Source: Journal of Geophysical Research: Planets
If we only had geological information from the surface of the Earth, our understanding of our planet would be severely limited. The same is true for other planets. Yet orbital missions and even rovers can only image or sample rocks very close to the surface. As on Earth, we could take advantage of caves and other naturally formed voids to access the subsurface environment. Caves could serve as shelter for long-term exploration, preserve delicate geological structures, and give access to a geological stratigraphic sequence. Lunar pits may provide access points to such caves. However, exploring these caves requires that we fully understand the shape and origin of the pits.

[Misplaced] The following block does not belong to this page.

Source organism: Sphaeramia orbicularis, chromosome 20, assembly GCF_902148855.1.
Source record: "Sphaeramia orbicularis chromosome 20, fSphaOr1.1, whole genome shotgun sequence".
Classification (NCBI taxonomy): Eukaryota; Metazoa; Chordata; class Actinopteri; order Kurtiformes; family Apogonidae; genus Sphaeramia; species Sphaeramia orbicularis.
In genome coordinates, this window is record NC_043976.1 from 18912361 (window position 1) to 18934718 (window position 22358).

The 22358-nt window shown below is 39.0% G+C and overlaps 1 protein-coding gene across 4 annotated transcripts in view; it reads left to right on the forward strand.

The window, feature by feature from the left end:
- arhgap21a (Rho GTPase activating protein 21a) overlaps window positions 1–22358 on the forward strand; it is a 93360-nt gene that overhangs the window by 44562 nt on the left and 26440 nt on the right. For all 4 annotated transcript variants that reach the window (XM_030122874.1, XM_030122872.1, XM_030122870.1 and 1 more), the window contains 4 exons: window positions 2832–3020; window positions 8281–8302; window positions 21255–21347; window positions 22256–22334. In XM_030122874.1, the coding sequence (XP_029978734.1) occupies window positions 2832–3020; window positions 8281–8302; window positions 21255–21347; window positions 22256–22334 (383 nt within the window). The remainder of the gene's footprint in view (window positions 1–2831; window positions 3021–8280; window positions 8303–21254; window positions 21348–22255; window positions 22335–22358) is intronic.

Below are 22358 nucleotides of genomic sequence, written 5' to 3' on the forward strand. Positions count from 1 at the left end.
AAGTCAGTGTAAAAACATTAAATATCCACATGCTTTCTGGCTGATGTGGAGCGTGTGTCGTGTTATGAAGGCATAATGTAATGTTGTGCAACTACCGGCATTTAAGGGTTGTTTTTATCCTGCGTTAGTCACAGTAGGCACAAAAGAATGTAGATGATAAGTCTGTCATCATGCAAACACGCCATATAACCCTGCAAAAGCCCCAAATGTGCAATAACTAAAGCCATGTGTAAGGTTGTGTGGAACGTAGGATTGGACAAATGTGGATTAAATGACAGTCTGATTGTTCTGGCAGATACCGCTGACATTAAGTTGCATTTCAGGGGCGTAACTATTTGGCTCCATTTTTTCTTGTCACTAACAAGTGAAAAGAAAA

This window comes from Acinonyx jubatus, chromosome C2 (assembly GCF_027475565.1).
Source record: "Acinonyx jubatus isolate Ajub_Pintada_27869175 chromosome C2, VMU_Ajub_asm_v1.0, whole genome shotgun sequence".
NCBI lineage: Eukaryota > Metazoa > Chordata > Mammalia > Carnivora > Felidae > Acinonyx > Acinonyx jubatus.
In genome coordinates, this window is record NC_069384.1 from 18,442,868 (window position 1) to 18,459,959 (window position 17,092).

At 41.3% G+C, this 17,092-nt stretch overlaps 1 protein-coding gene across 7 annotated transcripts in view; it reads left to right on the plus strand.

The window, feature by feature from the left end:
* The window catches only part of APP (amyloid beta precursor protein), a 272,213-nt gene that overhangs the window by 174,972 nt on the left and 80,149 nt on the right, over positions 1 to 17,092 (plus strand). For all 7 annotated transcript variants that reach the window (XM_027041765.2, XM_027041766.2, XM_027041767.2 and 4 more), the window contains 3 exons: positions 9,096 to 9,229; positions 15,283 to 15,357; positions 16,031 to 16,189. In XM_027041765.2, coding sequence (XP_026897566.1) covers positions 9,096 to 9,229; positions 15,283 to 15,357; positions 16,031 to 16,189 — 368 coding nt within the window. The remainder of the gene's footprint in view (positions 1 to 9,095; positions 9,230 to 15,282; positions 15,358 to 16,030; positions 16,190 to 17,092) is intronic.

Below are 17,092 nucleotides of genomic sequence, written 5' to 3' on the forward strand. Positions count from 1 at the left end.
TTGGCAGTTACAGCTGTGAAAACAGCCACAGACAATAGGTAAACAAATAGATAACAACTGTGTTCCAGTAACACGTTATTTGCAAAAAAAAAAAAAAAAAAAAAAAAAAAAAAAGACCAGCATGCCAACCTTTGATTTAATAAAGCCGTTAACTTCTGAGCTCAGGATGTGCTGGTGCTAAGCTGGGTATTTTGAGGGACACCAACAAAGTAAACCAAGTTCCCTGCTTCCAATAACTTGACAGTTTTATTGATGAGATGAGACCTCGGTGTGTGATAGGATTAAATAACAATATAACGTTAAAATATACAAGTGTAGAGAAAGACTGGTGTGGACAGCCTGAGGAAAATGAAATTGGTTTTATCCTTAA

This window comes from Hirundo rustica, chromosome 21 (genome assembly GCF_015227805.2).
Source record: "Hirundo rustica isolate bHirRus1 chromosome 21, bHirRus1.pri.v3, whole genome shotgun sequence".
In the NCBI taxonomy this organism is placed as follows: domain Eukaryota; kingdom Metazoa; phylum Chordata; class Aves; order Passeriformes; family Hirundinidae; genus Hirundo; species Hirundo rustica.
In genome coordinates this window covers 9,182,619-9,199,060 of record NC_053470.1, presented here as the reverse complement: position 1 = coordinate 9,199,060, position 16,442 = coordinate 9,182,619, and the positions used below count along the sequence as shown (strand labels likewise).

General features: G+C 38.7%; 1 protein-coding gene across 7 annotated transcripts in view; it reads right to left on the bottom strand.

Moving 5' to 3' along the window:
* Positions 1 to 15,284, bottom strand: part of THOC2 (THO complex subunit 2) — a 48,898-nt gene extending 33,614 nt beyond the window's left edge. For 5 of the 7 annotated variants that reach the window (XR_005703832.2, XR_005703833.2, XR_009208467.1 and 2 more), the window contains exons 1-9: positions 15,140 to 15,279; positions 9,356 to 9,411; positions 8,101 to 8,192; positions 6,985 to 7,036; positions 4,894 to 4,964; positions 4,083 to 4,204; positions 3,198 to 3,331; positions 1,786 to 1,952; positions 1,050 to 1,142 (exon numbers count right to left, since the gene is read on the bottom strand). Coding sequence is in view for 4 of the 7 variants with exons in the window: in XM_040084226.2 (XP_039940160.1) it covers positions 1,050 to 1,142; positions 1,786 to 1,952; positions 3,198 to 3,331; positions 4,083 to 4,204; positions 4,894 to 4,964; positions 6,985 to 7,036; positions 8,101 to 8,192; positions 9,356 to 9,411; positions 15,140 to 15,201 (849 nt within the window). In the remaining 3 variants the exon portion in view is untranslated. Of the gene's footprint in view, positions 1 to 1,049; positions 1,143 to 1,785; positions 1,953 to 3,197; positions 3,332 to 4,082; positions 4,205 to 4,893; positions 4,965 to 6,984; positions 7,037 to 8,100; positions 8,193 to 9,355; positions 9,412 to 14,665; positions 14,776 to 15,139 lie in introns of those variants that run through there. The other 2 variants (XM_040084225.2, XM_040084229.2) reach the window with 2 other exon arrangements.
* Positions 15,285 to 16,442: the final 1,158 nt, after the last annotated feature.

Wagner and Robinson  took advantage of a rich dataset of oblique images to position precisely in three dimensions markings observed on the walls of six lunar pits. They describe in detail the shape of the funnel that leads into many pits, the stratigraphy of the near-vertical walls, and the presence in some cases an overhang that may provide access to an underground space. They interpret pit morphology in terms of degradation to argue the pits are much younger than the terrains in which they form. Finally, they make their 3D point clouds openly available for all to explore and utilize.
Citation: Wagner, R. V., & Robinson, M. S. (2022). Lunar pit morphology: Implications for exploration. Journal of Geophysical Research: Planets, 127, e2022JE007328. https://doi.org/10.1029/2022JE007328
—Laurent G. J. Montési, Editor in Chief, Journal of Geophysical Research: Planets